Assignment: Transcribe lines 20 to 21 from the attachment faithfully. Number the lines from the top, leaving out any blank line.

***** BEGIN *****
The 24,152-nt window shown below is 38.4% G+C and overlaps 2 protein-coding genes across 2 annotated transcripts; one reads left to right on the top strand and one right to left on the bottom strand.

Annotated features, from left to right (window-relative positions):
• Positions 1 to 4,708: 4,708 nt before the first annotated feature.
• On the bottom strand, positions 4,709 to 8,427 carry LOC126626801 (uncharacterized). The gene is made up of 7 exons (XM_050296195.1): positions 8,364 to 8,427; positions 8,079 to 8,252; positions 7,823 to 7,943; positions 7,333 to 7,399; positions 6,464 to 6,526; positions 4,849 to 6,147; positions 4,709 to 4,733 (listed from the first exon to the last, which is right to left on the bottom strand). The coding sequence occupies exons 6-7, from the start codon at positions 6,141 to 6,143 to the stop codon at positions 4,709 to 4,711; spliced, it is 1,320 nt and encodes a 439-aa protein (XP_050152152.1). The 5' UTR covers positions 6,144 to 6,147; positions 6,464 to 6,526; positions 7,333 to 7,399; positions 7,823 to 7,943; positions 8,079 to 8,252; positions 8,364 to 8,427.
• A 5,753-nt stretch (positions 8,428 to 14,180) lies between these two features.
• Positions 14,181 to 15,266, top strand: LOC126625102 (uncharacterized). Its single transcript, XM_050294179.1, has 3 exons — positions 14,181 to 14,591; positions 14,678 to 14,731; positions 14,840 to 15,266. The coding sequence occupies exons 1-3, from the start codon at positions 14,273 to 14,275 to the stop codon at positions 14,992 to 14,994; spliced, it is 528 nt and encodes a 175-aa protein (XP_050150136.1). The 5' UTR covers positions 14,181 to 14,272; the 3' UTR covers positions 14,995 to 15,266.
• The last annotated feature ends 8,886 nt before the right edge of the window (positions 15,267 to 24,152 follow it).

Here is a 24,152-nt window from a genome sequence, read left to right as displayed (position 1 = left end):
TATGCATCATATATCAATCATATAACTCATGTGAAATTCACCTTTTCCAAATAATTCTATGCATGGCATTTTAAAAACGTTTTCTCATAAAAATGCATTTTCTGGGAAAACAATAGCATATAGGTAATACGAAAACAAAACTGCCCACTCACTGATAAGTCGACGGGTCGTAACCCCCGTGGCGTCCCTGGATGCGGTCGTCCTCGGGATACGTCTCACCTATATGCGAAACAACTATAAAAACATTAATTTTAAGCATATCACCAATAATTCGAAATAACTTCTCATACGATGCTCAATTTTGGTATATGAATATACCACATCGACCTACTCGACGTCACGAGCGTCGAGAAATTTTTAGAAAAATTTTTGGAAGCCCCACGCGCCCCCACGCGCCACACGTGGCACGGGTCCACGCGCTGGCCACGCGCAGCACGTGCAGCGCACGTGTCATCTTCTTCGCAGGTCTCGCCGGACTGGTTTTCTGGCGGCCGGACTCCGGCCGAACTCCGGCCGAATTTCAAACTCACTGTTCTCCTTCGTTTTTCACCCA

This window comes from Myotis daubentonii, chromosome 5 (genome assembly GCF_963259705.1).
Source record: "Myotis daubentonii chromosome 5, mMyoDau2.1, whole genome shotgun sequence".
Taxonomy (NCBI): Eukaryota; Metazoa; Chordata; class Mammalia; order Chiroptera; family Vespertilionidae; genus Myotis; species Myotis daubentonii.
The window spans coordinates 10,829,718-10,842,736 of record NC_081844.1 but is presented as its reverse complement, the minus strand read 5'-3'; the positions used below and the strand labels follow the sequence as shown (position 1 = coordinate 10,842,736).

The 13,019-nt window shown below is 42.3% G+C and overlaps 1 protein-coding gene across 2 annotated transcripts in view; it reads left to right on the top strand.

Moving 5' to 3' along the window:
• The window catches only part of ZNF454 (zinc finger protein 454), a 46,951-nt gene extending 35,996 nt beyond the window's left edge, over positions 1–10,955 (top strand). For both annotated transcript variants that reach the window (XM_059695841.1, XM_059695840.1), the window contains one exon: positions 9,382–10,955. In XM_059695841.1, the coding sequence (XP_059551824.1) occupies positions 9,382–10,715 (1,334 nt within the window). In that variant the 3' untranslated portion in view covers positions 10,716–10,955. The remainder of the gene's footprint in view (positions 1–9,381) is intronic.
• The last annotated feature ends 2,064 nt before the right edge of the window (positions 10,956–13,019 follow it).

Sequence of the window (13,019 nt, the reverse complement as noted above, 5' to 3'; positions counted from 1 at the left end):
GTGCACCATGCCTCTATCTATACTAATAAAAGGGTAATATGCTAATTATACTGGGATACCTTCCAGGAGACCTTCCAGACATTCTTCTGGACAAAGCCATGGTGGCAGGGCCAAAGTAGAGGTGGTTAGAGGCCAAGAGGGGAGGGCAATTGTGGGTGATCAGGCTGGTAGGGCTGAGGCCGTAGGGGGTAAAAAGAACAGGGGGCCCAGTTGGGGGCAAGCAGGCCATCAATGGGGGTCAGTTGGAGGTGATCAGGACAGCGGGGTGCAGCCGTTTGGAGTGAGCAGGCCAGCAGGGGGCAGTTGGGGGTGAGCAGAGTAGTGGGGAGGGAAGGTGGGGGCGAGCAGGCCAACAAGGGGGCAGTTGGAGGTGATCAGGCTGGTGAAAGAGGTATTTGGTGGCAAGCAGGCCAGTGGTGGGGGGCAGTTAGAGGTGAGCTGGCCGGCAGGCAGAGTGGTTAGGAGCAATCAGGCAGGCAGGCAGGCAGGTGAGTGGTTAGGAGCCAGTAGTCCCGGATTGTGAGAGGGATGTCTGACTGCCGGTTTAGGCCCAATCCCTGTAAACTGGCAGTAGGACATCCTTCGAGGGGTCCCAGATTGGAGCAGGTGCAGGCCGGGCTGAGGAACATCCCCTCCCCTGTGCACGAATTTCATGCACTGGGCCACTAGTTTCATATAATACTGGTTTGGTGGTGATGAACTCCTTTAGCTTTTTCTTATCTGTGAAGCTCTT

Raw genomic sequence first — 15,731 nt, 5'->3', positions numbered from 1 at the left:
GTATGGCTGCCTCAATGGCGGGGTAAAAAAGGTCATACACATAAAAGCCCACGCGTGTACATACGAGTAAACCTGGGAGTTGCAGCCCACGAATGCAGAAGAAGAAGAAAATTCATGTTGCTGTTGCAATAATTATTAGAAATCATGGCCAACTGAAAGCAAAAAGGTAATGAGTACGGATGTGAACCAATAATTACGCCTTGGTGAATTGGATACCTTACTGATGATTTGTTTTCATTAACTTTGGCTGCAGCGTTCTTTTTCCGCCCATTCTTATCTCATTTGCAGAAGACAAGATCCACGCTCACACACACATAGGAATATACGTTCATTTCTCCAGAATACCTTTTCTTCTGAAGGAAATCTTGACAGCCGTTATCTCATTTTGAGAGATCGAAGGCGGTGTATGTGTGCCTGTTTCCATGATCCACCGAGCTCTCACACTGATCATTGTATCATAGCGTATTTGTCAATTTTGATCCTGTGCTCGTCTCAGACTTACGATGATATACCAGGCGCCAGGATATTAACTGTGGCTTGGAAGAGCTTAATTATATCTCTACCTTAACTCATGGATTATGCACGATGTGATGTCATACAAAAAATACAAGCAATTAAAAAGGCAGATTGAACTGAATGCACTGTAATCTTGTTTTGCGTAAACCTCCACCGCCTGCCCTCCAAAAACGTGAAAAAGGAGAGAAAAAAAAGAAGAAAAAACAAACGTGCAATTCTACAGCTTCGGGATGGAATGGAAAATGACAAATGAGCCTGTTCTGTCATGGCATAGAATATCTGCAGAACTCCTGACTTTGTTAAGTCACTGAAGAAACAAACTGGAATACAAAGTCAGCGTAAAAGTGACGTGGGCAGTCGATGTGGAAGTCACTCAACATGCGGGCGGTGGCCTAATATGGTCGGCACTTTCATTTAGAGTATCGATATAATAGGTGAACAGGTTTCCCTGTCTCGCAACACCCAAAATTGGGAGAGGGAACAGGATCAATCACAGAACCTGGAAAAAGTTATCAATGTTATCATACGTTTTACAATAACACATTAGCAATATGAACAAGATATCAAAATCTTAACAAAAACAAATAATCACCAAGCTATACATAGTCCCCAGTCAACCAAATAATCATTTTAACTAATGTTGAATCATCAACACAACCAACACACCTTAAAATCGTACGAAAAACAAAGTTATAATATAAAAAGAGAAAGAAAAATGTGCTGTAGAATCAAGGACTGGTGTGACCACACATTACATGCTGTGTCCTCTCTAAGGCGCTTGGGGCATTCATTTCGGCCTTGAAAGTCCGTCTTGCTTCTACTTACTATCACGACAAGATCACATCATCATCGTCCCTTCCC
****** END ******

Raw genomic sequence first — 15,731 nt, 5'->3', positions numbered from 1 at the left:
GTATGGCTGCCTCAATGGCGGGGTAAAAAAGGTCATACACATAAAAGCCCACGCGTGTACATACGAGTAAACCTGGGAGTTGCAGCCCACGAATGCAGAAGAAGAAGAAAATTCATGTTGCTGTTGCAATAATTATTAGAAATCATGGCCAACTGAAAGCAAAAAGGTAATGAGTACGGATGTGAACCAATAATTACGCCTTGGTGAATTGGATACCTTACTGATGATTTGTTTTCATTAACTTTGGCTGCAGCGTTCTTTTTCCGCCCATTCTTATCTCATTTGCAGAAGACAAGATCCACGCTCACACACACATAGGAATATACGTTCATTTCTCCAGAATACCTTTTCTTCTGAAGGAAATCTTGACAGCCGTTATCTCATTTTGAGAGATCGAAGGCGGTGTATGTGTGCCTGTTTCCATGATCCACCGAGCTCTCACACTGATCATTGTATCATAGCGTATTTGTCAATTTTGATCCTGTGCTCGTCTCAGACTTACGATGATATACCAGGCGCCAGGATATTAACTGTGGCTTGGAAGAGCTTAATTATATCTCTACCTTAACTCATGGATTATGCACGATGTGATGTCATACAAAAAATACAAGCAATTAAAAAGGCAGATTGAACTGAATGCACTGTAATCTTGTTTTGCGTAAACCTCCACCGCCTGCCCTCCAAAAACGTGAAAAAGGAGAGAAAAAAAAGAAGAAAAAACAAACGTGCAATTCTACAGCTTCGGGATGGAATGGAAAATGACAAATGAGCCTGTTCTGTCATGGCATAGAATATCTGCAGAACTCCTGACTTTGTTAAGTCACTGAAGAAACAAACTGGAATACAAAGTCAGCGTAAAAGTGACGTGGGCAGTCGATGTGGAAGTCACTCAACATGCGGGCGGTGGCCTAATATGGTCGGCACTTTCATTTAGAGTATCGATATAATAGGTGAACAGGTTTCCCTGTCTCGCAACACCCAAAATTGGGAGAGGGAACAGGATCAATCACAGAACCTGGAAAAAGTTATCAATGTTATCATACGTTTTACAATAACACATTAGCAATATGAACAAGATATCAAAATCTTAACAAAAACAAATAATCACCAAGCTATACATAGTCCCCAGTCAACCAAATAATCATTTTAACTAATGTTGAATCATCAACACAACCAACACACCTTAAAATCGTACGAAAAACAAAGTTATAATATAAAAAGAGAAAGAAAAATGTGCTGTAGAATCAAGGACTGGTGTGACCACACATTACATGCTGTGTCCTCTCTAAGGCGCTTGGGGCATTCATTTCGGCCTTGAAAGTCCGTCTTGCTTCTACTTACTATCACGACAAGATCACATCATCATCGTCCCTTCCC